ou thought you had a handle on reaching out to your audience. You’re blogging and social networking, but now there’s another item to add to your to-do list: a book trailer.
Book trailers are one more step in the digital evolution of book promotion. And the last thing an author wants is to get stuck in the tar pit of outdated marketing ideas. With the exponential advances in technology, it’s easy to feel overwhelmed, but with a few basic tips, you’ll be able to create a book trailer that brings your story to life.
Hire a Professional or D.I.Y.?
There are established companies and talented individuals advertising on the Internet, offering services to create your promotional trailer for you. A simple Google search will give you plenty to choose from. You can also check the production credits of book trailers you like or ask for a referral from the authors. The cost of hiring a professional can run anywhere from $1,000 to $10,000. You cut the check and sit back to see what they create for your book.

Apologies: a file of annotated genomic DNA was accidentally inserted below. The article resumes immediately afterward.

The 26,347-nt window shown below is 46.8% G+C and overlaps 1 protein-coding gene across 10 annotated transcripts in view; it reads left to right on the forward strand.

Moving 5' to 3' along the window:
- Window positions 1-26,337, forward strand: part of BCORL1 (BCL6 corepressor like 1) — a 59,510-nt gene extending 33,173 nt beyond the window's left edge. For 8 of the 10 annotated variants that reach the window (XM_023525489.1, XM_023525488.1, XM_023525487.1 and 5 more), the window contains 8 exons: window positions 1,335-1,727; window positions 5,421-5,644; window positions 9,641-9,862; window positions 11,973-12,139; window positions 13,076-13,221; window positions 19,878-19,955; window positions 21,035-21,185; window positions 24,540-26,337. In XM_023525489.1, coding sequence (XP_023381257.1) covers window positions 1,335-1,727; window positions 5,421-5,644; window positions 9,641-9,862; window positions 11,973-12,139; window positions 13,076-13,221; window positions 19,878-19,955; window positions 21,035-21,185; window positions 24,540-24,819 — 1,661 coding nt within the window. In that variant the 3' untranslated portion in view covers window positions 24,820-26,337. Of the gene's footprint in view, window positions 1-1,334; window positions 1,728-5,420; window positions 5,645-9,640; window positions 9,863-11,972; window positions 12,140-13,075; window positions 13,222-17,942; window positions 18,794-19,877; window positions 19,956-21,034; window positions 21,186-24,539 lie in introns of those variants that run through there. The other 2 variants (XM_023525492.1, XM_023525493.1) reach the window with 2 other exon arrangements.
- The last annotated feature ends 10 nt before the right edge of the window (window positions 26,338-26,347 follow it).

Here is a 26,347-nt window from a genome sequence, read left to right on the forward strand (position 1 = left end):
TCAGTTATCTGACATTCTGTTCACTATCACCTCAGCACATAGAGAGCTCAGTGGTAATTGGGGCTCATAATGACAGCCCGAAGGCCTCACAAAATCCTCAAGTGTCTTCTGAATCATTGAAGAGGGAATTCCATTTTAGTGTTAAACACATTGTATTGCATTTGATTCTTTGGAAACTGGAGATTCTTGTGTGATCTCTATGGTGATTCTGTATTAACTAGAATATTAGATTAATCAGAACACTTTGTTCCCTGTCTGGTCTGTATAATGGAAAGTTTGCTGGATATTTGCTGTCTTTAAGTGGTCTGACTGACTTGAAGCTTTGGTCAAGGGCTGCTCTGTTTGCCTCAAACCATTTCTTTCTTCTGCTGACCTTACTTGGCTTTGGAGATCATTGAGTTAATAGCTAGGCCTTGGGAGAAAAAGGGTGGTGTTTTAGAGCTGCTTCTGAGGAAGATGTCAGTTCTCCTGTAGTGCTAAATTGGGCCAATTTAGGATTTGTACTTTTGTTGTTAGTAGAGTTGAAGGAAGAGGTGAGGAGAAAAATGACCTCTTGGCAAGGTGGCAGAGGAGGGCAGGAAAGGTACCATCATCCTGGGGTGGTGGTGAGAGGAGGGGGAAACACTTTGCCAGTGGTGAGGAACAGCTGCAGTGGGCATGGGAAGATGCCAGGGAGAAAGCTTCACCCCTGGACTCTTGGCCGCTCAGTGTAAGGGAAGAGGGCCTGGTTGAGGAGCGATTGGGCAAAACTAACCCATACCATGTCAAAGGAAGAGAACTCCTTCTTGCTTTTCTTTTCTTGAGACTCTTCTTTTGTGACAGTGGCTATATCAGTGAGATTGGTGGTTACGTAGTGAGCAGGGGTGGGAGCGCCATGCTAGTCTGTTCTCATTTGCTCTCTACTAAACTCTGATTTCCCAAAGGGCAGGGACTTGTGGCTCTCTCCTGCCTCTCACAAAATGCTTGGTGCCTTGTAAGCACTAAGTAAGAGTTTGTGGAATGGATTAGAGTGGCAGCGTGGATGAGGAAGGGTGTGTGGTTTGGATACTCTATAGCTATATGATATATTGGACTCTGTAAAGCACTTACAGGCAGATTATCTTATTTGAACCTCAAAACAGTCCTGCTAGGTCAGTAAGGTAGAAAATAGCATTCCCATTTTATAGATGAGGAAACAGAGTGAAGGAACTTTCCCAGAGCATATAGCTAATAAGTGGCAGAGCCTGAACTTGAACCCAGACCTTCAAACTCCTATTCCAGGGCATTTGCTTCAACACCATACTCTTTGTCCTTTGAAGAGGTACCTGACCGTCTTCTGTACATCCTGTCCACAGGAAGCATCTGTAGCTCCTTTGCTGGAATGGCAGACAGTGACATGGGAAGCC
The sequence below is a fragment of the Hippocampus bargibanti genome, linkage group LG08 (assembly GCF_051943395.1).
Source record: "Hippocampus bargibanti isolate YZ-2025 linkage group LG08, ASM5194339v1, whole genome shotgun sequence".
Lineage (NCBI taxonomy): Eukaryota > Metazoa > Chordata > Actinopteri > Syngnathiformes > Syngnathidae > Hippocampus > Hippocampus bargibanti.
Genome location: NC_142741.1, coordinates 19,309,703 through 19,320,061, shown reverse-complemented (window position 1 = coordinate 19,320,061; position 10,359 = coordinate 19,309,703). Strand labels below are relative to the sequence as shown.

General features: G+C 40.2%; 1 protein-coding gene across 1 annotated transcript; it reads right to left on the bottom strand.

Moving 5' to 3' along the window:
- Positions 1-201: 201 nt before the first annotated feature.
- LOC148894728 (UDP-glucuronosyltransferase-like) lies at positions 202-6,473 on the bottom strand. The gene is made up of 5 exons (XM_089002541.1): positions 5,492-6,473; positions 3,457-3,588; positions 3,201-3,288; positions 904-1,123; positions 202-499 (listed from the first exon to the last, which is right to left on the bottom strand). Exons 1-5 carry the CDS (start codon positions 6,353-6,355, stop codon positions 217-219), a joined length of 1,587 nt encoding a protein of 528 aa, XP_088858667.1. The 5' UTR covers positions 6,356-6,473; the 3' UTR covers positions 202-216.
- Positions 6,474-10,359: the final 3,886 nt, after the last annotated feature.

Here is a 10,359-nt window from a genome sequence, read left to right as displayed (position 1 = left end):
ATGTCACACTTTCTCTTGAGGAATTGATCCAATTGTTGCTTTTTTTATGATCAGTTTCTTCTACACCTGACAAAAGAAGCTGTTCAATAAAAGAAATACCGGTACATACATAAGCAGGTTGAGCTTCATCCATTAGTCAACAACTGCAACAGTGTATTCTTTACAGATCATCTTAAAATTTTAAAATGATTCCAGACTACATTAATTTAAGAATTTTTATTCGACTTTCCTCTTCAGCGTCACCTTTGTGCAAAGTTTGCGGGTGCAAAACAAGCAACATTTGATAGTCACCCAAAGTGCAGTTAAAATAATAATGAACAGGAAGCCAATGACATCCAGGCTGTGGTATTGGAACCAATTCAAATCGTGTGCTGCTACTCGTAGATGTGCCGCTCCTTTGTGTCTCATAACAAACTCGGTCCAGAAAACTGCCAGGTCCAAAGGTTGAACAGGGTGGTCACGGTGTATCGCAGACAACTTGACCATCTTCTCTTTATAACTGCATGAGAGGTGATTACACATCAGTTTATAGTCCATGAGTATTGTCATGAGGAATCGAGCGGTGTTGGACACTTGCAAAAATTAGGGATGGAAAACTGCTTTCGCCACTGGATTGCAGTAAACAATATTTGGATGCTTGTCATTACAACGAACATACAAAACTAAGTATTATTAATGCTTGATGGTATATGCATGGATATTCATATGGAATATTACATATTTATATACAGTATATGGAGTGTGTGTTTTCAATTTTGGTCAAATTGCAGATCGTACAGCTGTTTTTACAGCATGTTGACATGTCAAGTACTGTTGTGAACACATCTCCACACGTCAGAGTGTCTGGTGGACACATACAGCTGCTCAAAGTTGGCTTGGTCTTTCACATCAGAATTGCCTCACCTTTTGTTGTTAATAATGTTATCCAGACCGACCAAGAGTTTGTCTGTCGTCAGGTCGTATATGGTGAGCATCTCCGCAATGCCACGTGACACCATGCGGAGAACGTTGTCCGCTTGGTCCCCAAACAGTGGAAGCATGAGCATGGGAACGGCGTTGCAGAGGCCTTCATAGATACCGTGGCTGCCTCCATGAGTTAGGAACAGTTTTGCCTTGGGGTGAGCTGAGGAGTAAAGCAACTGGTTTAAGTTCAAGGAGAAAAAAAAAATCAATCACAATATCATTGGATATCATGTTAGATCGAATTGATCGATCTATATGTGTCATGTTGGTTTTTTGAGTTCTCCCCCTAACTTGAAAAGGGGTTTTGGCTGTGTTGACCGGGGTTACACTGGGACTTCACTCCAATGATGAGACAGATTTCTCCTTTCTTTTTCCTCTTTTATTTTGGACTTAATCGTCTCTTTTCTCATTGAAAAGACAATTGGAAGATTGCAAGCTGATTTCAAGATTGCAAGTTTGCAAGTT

Or, you can do it yourself.
Like a lot of authors, you may not have $10,000 sitting around in a cookie jar, so shelling out that kind of money for a professionally-produced book trailer might not look as attractive as spending some dedicated time and effort to create one yourself.
The best part about producing your own book trailer is that you’ll have the opportunity to showcase your book in a creative way that is unique to your style and voice. No one knows your story better than you do. You’re limited only by your imagination.
Choose Your Style
It doesn’t matter whether your book is how-to nonfiction, a novel, memoir, short story collection, children’s book, or poetry chapbook, you can create a book trailer that captures the attention of your target audience and showcases your story.